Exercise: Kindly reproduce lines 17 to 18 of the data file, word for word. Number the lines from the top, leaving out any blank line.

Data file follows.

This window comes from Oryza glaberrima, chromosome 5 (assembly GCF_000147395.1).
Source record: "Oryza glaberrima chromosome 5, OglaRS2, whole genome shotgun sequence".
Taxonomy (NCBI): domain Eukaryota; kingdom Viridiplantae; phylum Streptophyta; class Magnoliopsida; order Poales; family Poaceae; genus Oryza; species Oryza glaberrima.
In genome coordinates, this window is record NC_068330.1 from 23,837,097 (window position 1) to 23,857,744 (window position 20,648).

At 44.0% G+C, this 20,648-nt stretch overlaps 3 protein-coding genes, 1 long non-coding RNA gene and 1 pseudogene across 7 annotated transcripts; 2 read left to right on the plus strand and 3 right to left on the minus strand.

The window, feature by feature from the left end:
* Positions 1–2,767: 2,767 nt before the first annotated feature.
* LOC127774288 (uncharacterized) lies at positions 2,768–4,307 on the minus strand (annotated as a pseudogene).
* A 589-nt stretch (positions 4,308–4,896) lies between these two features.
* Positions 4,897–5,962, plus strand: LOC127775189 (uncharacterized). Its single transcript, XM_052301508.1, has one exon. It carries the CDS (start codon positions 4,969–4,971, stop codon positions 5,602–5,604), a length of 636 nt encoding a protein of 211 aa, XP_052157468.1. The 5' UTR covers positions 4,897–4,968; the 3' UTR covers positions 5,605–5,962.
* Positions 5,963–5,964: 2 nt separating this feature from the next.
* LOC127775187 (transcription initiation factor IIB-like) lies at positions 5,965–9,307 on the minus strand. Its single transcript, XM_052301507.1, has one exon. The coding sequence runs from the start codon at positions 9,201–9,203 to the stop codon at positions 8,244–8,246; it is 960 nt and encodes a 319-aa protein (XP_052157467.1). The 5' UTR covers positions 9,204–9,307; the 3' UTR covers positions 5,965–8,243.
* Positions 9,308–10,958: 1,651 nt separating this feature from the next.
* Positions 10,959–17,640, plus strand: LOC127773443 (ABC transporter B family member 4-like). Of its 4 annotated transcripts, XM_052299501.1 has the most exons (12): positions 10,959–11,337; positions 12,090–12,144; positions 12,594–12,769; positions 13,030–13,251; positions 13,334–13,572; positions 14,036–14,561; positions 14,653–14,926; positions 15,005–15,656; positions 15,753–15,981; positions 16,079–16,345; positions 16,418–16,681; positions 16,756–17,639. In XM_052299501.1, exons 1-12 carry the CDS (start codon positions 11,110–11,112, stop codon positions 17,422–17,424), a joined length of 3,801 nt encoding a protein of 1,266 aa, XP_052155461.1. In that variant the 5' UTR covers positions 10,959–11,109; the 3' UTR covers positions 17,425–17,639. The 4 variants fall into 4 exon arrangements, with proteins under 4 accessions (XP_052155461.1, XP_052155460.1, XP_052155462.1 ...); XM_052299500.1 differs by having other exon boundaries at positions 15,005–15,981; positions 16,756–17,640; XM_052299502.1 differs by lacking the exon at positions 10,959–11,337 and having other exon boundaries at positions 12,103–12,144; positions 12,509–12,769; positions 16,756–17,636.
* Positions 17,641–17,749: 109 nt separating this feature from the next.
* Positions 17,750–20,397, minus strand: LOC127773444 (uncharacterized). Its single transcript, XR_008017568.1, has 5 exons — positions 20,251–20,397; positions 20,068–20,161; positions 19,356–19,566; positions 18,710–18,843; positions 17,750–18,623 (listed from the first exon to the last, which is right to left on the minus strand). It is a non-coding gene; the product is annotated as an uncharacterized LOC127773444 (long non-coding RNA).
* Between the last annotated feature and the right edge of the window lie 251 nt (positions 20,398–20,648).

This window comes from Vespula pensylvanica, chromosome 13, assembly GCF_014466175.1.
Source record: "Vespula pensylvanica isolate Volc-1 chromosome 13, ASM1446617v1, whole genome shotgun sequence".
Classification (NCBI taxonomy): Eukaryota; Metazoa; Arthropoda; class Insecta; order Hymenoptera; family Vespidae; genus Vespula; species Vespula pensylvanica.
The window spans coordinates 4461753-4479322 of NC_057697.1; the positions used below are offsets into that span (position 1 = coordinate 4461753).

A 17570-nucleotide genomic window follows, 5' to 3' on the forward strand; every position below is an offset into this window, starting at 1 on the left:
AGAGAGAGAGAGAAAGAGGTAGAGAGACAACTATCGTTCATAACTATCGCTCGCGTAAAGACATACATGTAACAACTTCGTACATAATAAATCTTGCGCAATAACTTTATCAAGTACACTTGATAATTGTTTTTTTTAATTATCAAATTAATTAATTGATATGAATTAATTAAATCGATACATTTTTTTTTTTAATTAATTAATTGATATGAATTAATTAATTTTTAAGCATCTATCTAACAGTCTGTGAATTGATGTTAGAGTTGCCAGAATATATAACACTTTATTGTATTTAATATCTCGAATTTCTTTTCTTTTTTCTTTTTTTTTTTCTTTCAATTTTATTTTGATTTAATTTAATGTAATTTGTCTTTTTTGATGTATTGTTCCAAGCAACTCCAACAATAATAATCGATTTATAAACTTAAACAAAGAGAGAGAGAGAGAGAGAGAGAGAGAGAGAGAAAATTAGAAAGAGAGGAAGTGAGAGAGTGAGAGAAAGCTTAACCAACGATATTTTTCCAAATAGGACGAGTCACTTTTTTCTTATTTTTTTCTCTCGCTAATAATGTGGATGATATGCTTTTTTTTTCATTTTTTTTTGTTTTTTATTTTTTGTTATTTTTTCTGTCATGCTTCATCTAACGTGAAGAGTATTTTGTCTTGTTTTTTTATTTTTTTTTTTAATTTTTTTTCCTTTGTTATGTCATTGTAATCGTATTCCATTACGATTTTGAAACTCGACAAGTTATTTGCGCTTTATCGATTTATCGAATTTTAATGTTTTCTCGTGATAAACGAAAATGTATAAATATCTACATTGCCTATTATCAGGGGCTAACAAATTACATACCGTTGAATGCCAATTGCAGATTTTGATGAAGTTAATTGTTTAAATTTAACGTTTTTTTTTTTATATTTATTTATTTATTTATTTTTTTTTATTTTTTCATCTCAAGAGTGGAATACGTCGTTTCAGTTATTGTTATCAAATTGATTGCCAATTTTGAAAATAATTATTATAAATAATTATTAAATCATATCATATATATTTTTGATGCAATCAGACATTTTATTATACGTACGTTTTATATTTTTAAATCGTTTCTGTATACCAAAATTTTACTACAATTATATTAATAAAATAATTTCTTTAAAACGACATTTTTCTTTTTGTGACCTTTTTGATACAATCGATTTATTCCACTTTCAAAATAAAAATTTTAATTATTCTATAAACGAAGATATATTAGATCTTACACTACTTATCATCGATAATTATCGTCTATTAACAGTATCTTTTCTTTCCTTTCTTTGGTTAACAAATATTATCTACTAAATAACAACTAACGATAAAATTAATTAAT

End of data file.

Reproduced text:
* Between the last annotated feature and the right edge of the window lie 251 nt (positions 20,398–20,648).

This window comes from Vespula pensylvanica, chromosome 13, assembly GCF_014466175.1.